Fig blog post

How to Grow Figs and When to Plant Fig Trees in Your Backyard Fruit Tree Orchard!

Posted 1 CommentPosted in Growing Food

These easy to grow trees are a great addition to your warmer climate garden (typically zones 8+, but some varieties can survive zones 6+). If you live in a cooler climate, fig trees also maintain well in containers for an indoor/outdoor tree! This blog post talks about how you can grow your own figs with our free From Seed to Spoon Mobile App.

Plum blog post

How to Grow & When to Plant Your Own Plums in Your Backyard Orchard!

Posted 2 CommentsPosted in Growing Food

Although you will need to wait a few years until it gives you fruit, the plum tree is well worth the wait. The taste of a fresh plum off the tree is no comparison to others! There are many varieties of plums and they have different temperaments for your climate. The best zones to grow plum trees in are USDA Zones 3-8. This blog post talks about how you can grow your own plums with our free From Seed to Spoon mobile app!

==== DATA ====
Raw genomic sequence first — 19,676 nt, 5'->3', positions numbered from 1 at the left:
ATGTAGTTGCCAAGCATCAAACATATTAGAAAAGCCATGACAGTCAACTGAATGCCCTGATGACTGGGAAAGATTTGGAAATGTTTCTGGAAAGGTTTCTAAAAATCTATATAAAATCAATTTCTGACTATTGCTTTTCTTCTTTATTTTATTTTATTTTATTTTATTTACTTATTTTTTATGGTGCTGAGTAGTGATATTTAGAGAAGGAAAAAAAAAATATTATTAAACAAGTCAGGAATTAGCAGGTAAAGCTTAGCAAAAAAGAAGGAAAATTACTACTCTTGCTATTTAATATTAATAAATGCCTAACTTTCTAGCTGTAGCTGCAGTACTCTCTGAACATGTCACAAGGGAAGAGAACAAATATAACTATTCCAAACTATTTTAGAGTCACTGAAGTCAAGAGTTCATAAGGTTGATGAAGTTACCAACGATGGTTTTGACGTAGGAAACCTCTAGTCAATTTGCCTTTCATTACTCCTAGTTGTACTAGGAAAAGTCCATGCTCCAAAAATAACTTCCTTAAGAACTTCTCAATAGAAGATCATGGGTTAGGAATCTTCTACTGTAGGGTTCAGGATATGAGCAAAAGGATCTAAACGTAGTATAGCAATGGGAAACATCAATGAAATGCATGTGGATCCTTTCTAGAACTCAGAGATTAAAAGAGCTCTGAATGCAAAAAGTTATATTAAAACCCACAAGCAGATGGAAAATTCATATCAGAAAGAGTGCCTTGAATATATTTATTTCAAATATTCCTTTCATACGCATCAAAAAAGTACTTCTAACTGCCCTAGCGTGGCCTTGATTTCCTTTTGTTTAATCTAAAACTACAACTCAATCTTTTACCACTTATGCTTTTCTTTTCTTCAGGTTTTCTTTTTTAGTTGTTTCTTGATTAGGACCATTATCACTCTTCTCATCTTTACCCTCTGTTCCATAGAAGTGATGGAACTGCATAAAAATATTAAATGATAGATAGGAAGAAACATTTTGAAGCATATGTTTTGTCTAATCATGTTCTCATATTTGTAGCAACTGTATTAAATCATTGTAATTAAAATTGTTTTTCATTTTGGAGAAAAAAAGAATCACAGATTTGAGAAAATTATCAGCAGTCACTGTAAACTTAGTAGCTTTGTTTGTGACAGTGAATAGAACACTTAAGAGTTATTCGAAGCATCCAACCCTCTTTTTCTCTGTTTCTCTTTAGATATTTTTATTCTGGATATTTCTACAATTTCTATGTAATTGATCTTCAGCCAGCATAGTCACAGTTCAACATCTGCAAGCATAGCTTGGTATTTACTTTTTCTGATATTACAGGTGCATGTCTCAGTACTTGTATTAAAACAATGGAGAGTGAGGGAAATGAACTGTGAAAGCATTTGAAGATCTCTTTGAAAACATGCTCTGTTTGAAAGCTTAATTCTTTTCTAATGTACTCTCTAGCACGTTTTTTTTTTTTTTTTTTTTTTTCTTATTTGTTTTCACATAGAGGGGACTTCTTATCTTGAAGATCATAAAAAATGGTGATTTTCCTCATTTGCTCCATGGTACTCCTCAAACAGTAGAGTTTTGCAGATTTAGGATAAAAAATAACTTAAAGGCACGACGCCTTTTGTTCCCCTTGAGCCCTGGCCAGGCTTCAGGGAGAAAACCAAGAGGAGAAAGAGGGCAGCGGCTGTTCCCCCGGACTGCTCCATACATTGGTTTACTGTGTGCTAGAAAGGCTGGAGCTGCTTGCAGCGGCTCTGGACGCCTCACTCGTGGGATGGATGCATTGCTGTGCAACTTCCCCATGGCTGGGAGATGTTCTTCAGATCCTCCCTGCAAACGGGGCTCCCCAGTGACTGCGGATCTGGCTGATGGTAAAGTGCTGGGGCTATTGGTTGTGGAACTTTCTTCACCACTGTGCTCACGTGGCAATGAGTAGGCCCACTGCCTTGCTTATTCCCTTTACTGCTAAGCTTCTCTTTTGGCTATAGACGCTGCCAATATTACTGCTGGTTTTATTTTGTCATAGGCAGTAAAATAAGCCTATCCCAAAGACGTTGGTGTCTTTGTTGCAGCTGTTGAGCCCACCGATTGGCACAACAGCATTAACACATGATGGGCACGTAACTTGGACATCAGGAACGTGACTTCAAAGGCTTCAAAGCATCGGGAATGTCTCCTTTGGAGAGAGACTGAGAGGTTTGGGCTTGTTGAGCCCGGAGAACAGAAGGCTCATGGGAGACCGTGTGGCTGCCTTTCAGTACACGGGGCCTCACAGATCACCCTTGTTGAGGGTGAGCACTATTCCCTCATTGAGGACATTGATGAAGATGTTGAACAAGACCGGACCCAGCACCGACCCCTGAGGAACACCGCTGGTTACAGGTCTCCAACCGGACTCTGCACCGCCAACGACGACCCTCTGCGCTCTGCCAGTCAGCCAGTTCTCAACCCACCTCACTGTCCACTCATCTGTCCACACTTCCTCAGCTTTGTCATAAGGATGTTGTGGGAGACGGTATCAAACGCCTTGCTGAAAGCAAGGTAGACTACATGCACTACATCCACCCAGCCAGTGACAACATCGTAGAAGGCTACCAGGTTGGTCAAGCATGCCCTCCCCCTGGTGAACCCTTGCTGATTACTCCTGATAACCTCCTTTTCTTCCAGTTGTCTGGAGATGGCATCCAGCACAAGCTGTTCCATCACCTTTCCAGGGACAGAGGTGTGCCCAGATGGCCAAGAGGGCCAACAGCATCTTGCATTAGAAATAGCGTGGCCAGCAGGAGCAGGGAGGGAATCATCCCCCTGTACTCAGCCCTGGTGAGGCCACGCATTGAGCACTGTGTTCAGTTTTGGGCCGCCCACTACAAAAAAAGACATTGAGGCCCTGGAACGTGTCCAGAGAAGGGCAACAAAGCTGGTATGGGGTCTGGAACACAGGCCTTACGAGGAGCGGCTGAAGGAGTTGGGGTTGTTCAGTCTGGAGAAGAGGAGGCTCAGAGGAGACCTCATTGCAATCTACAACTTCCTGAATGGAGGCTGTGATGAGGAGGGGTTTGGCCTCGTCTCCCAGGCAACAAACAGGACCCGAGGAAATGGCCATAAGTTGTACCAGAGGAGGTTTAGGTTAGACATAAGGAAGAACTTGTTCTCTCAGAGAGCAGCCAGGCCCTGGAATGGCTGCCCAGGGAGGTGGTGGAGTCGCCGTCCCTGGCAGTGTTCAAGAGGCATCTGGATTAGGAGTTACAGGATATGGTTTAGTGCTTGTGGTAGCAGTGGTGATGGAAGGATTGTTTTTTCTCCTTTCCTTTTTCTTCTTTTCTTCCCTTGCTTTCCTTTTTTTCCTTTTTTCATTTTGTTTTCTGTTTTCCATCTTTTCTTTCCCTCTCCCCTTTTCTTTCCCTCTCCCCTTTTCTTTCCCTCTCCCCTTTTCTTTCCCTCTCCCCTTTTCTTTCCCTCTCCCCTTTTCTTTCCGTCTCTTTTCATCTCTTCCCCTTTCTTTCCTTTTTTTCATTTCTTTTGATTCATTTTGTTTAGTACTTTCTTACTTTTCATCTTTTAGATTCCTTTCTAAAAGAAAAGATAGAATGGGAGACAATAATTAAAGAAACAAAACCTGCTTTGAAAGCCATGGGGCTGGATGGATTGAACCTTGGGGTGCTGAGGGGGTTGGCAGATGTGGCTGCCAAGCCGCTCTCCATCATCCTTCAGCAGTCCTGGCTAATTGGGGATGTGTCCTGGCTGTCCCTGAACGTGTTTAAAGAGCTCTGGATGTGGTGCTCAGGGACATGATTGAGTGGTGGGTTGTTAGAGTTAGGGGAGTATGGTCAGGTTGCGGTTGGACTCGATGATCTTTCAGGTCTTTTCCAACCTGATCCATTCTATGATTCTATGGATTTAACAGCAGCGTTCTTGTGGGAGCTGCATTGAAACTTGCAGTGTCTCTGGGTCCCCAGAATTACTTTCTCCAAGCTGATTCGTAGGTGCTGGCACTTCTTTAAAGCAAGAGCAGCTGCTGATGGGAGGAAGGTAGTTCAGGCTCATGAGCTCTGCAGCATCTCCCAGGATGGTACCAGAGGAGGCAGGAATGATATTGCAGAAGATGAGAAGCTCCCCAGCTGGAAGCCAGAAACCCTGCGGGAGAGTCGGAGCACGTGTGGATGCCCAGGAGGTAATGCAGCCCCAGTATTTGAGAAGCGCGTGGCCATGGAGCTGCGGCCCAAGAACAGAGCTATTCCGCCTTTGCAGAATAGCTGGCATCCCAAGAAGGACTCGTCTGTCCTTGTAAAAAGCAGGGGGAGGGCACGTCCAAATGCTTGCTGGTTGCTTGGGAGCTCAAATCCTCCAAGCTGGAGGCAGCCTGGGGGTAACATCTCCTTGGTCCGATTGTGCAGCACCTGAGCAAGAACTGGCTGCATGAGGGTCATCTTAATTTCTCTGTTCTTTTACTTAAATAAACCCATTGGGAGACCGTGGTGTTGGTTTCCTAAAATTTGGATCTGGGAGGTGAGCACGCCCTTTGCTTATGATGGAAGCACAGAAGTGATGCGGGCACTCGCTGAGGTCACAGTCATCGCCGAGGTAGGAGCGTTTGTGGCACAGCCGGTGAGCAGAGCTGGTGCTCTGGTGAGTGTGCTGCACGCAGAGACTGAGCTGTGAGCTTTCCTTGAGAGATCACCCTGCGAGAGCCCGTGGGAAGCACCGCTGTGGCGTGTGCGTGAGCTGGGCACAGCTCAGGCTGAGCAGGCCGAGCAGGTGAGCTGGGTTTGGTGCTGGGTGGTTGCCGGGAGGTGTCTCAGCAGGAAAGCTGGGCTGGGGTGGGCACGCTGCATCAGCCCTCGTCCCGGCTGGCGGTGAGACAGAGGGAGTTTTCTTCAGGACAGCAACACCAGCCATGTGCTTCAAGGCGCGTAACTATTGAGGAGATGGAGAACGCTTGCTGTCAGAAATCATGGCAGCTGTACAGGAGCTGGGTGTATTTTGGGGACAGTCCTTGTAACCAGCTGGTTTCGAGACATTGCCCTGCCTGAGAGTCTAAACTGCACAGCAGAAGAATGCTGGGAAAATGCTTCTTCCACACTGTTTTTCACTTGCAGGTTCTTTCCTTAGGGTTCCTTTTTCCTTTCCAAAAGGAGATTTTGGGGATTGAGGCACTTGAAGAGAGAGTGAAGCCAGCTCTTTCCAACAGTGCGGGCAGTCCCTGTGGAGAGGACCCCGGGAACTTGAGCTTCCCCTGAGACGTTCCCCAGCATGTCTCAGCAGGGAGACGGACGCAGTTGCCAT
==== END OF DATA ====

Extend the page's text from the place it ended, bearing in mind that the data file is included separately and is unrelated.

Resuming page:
Blackberries blog post

How to Grow & When to Plant Blackberries in Your Backyard or Container Garden!

Posted 4 CommentsPosted in Growing Food

Blackberry bushes are fairly easy to grow and are well worth the reward! Some blackberry bushes grow very tall and will require a trellis to help support the height. Blackberry bushes will continue to give fruit year after year, however it usually takes 2 years for the plant to first produce berries. You can cut any canes that produce fruit at the base after the season is over since they won’t produce again.

Strawberries blog post

How to Grow & When to Plant Strawberries in Your Backyard or Container Garden!

Posted 3 CommentsPosted in Growing Food

Strawberries are one of our favorite things to grow! The sweetness and flavor in home-grown strawberries simply can’t be beaten! They’re easy to grow and will come back year after year and continue to spread. Strawberries are one of the few plants that we don’t even attempt to grow from seed. It takes up to three years for a plant to produce fruit, so it’s generally better to buy transplants from the nursery instead of starting from seed.